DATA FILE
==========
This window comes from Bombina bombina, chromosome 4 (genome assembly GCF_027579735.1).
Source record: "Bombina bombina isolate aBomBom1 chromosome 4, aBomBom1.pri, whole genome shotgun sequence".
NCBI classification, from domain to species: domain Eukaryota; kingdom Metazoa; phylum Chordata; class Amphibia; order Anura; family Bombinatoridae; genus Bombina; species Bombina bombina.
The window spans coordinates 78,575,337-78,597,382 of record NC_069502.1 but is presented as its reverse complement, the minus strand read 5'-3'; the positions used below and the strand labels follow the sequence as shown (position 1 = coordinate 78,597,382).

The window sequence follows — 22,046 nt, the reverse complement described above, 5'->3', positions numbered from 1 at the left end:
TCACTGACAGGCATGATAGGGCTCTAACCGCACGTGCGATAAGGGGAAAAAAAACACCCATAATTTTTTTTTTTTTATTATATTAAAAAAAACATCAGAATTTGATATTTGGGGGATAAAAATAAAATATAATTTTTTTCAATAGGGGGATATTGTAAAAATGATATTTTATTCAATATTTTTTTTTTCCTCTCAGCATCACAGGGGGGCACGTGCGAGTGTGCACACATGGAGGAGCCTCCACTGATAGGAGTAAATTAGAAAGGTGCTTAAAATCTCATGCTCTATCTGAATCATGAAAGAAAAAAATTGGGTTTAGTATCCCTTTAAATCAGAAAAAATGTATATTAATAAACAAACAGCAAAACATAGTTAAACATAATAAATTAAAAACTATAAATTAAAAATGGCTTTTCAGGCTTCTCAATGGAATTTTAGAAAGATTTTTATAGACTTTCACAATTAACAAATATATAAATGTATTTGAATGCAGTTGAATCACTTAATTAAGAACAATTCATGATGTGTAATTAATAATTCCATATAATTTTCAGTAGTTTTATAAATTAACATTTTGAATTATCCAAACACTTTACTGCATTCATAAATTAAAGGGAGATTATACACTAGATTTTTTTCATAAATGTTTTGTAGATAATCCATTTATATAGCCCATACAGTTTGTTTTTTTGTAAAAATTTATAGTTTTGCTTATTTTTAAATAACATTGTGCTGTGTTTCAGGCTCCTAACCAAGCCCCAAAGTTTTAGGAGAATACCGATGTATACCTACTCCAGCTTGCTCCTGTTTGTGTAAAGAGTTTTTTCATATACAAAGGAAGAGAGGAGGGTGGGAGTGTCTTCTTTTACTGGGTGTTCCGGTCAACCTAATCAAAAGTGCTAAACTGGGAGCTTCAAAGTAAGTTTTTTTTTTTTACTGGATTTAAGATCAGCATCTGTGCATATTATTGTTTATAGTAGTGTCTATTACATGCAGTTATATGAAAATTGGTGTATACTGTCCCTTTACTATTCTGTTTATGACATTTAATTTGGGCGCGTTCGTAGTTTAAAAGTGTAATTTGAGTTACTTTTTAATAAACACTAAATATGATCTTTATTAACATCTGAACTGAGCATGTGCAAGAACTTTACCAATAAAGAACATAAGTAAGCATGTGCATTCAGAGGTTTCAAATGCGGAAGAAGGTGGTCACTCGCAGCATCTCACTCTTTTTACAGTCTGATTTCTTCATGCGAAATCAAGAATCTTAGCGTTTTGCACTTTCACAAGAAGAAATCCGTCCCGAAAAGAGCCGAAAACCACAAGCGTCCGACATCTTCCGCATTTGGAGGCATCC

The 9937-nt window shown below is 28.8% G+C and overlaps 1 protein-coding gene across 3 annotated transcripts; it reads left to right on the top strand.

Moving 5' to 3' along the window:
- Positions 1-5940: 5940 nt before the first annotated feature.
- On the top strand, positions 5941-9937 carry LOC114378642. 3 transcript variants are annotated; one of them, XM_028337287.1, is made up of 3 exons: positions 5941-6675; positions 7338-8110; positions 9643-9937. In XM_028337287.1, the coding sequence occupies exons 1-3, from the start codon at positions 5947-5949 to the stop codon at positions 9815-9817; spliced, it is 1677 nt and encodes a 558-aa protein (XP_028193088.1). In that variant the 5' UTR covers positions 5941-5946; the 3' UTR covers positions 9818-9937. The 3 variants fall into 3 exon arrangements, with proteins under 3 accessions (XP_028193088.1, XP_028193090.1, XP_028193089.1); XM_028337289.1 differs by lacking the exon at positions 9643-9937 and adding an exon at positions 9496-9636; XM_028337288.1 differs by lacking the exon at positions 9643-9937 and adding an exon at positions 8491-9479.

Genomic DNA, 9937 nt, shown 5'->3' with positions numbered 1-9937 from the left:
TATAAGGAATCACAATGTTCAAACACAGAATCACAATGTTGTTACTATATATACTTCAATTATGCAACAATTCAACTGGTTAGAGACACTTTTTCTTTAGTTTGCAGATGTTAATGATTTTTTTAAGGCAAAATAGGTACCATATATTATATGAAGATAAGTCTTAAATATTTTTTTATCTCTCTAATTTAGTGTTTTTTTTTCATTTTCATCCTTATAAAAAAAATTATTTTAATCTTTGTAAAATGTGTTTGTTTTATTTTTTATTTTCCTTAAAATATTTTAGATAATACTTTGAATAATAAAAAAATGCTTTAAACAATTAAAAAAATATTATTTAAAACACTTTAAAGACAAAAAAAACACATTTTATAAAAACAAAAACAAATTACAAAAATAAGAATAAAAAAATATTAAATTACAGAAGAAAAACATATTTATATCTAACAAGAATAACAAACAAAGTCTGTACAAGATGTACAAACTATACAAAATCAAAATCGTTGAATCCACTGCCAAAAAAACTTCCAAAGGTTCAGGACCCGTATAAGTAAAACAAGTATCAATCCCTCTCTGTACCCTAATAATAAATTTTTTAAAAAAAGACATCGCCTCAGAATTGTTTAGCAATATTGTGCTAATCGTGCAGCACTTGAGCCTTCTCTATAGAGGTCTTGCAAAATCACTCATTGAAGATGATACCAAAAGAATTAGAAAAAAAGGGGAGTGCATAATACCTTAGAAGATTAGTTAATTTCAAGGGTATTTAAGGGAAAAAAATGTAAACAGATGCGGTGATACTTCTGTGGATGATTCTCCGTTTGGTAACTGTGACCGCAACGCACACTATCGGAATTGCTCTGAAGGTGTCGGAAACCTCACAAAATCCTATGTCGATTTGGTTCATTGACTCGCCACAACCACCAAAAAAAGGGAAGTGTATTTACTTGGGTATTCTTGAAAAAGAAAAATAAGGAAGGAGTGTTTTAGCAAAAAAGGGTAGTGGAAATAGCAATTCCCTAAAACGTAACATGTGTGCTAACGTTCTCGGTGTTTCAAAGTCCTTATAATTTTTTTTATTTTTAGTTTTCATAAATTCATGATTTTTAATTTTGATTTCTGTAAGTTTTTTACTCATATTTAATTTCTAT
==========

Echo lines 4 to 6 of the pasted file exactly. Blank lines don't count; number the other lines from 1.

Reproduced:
The window spans coordinates 78,575,337-78,597,382 of record NC_069502.1 but is presented as its reverse complement, the minus strand read 5'-3'; the positions used below and the strand labels follow the sequence as shown (position 1 = coordinate 78,597,382).

The window sequence follows — 22,046 nt, the reverse complement described above, 5'->3', positions numbered from 1 at the left end:
TCACTGACAGGCATGATAGGGCTCTAACCGCACGTGCGATAAGGGGAAAAAAAACACCCATAATTTTTTTTTTTTTATTATATTAAAAAAAACATCAGAATTTGATATTTGGGGGATAAAAATAAAATATAATTTTTTTCAATAGGGGGATATTGTAAAAATGATATTTTATTCAATATTTTTTTTTTCCTCTCAGCATCACAGGGGGGCACGTGCGAGTGTGCACACATGGAGGAGCCTCCACTGATAGGAGTAAATTAGAAAGGTGCTTAAAATCTCATGCTCTATCTGAATCATGAAAGAAAAAAATTGGGTTTAGTATCCCTTTAAATCAGAAAAAATGTATATTAATAAACAAACAGCAAAACATAGTTAAACATAATAAATTAAAAACTATAAATTAAAAATGGCTTTTCAGGCTTCTCAATGGAATTTTAGAAAGATTTTTATAGACTTTCACAATTAACAAATATATAAATGTATTTGAATGCAGTTGAATCACTTAATTAAGAACAATTCATGATGTGTAATTAATAATTCCATATAATTTTCAGTAGTTTTATAAATTAACATTTTGAATTATCCAAACACTTTACTGCATTCATAAATTAAAGGGAGATTATACACTAGATTTTTTTCATAAATGTTTTGTAGATAATCCATTTATATAGCCCATACAGTTTGTTTTTTTGTAAAAATTTATAGTTTTGCTTATTTTTAAATAACATTGTGCTGTGTTTCAGGCTCCTAACCAAGCCCCAAAGTTTTAGGAGAATACCGATGTATACCTACTCCAGCTTGCTCCTGTTTGTGTAAAGAGTTTTTTCATATACAAAGGAAGAGAGGAGGGTGGGAGTGTCTTCTTTTACTGGGTGTTCCGGTCAACCTAATCAAAAGTGCTAAACTGGGAGCTTCAAAGTAAGTTTTTTTTTTTTACTGGATTTAAGATCAGCATCTGTGCATATTATTGTTTATAGTAGTGTCTATTACATGCAGTTATATGAAAATTGGTGTATACTGTCCCTTTACTATTCTGTTTATGACATTTAATTTGGGCGCGTTCGTAGTTTAAAAGTGTAATTTGAGTTACTTTTTAATAAACACTAAATATGATCTTTATTAACATCTGAACTGAGCATGTGCAAGAACTTTACCAATAAAGAACATAAGTAAGCATGTGCATTCAGAGGTTTCAAATGCGGAAGAAGGTGGTCACTCGCAGCATCTCACTCTTTTTACAGTCTGATTTCTTCATGCGAAATCAAGAATCTTAGCGTTTTGCACTTTCACAAGAAGAAATCCGTCCCGAAAAGAGCCGAAAACCACAAGCGTCCGACATCTTCCGCATTTGGAGGCATCC